The announcement has also been welcomed by Pensions Minister, Guy Opperman, who commented: “I welcome the decision by Nest to expand into innovative and green markets, and this should encourage other schemes to make the same leap.

“Nest’s action shows that schemes with economies of scale can access alternative investments, including renewable technologies, at a low cost to their members.”

This was echoed by campaign group, Make My Money Matter, with CEO, Tony Burdon, highlighting the move as a “substantial investment in clean energy solutions” and a “powerful example of how our pensions can be a force for good".

“This move also addresses the financial risk associated with continuing to invest in oil and gas, shifting investment into the new and greener commercial opportunities of the future,” he added.

“Ahead of Cop26, we call on all major UK pension schemes to follow Nest's lead by committing to net zero and by growing their green investment portfolio. ”

Industry research has previously suggested that pension schemes expect an increase in renewable energy investments as divestment from fossil fuels slowed amid the pandemic.

However, the partnership will also give Nest full access to Octopus Renewables' proprietary deal-flow, across technologies and geography, which Nest head of private markets, Stephen O'Neill stated had given the scheme confidence that the investment will provide strong returns for members.

Commenting more broadly, O'Neill argued that private markets are no longer exclusively for defined benefit pension schemes, and will play an important role in Nest's portfolio, helping to buoy performance when public markets, particularly equities, are struggling.

“We are supportive of government initiatives that will help smooth the way for schemes to access the long-term return potential in private markets at the right price for auto-enrolled members," he added.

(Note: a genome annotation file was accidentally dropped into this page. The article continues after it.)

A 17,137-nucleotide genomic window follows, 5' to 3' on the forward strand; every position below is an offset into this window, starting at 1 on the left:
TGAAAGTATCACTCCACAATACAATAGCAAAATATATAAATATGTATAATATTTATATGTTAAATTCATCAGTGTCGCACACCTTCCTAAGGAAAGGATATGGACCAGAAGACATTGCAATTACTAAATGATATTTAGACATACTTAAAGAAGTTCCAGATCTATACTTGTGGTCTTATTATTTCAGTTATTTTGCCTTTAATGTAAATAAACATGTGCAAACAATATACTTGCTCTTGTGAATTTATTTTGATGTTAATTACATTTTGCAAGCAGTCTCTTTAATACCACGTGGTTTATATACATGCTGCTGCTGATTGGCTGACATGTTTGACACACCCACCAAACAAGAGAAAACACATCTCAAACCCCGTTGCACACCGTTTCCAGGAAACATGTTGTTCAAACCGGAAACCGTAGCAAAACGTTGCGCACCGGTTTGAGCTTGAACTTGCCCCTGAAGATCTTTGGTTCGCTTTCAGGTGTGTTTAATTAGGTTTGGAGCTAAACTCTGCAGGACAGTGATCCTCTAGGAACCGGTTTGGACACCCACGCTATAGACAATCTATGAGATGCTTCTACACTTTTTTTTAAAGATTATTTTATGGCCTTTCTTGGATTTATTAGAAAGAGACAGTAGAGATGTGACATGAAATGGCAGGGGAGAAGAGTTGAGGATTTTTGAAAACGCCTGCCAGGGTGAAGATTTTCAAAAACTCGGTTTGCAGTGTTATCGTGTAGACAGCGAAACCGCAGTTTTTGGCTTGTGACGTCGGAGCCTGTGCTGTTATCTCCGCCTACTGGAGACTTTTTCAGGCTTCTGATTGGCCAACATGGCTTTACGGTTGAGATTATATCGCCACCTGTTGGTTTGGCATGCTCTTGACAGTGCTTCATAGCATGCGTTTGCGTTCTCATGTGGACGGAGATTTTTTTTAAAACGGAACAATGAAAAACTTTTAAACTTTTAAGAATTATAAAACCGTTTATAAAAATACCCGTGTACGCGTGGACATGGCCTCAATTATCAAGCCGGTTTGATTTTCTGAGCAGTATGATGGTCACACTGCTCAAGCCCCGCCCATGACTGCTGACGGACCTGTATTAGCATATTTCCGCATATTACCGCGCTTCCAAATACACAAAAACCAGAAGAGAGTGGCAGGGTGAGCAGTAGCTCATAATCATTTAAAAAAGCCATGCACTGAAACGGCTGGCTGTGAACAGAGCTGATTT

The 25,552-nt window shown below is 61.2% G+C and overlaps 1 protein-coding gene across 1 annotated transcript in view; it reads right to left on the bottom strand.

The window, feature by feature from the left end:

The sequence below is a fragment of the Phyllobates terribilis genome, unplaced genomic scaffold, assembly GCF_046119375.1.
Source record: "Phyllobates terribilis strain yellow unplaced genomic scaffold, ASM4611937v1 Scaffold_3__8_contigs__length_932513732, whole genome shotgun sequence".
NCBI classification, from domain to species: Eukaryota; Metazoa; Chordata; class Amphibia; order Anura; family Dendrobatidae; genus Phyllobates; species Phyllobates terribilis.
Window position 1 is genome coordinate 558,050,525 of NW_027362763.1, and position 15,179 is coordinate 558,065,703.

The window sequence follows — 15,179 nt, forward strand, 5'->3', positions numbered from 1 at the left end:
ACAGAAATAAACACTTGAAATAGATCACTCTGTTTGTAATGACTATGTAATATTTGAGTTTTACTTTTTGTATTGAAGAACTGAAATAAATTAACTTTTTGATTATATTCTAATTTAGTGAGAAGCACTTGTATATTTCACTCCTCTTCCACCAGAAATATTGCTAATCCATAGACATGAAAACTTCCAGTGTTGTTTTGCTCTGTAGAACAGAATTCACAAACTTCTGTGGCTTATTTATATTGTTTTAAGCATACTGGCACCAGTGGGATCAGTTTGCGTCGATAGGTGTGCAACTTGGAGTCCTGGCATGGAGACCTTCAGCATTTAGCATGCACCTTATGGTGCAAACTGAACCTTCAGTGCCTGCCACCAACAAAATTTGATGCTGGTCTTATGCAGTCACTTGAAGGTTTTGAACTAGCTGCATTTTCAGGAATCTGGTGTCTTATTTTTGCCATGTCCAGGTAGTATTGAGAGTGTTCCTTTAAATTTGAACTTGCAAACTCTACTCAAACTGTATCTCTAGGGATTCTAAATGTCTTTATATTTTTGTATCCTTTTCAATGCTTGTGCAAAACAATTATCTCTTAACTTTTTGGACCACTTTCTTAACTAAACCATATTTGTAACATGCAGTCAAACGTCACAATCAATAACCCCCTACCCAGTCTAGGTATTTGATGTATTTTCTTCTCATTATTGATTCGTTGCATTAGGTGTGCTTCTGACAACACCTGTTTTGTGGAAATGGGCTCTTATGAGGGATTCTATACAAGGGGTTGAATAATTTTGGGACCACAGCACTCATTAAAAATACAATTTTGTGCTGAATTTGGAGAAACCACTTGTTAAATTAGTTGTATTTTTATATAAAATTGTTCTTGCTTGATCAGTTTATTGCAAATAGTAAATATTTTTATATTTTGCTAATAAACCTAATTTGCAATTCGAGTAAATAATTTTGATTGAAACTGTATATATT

“We hope to be among the first of many defined contribution pension schemes to offer members the diversification and return benefits available beyond equity and bond markets."

Indeed, the government recently announced plans to remove the "barriers" in pension regulation that might discourage DC pension schemes from investing in certain assets, with industry experts also calling for more access to private market investments.

Nest is also currently considering appointing further fund managers to help provide greater access to unlisted infrastructure equity, estimating that infrastructure equity projects will represent around 5 per cent of the total portfolio "within a few years".

This is estimated to take Nest's investment in private markets up to around 15 per cent, which is anticipated to be £13bn in Nest's portfolio by 2030.

    Share Story:

Recent Stories

How the bulk annuity market is changing
Laura Blows speaks to Peter Jennings and Prash Mehta from Just about trends in the bulk annuity market and how this could impact trustees hoping to secure insurer engagement in 2022 and beyond
DC master trusts
Pensions Age editor Laura Blows, editor of Pensions Age look at developments within the DC master trust market with Paul Leandro, partner at Barnett Waddingham, and Mark Futcher, partner and head of DC at Barnett Waddingham.

Advertisement Advertisement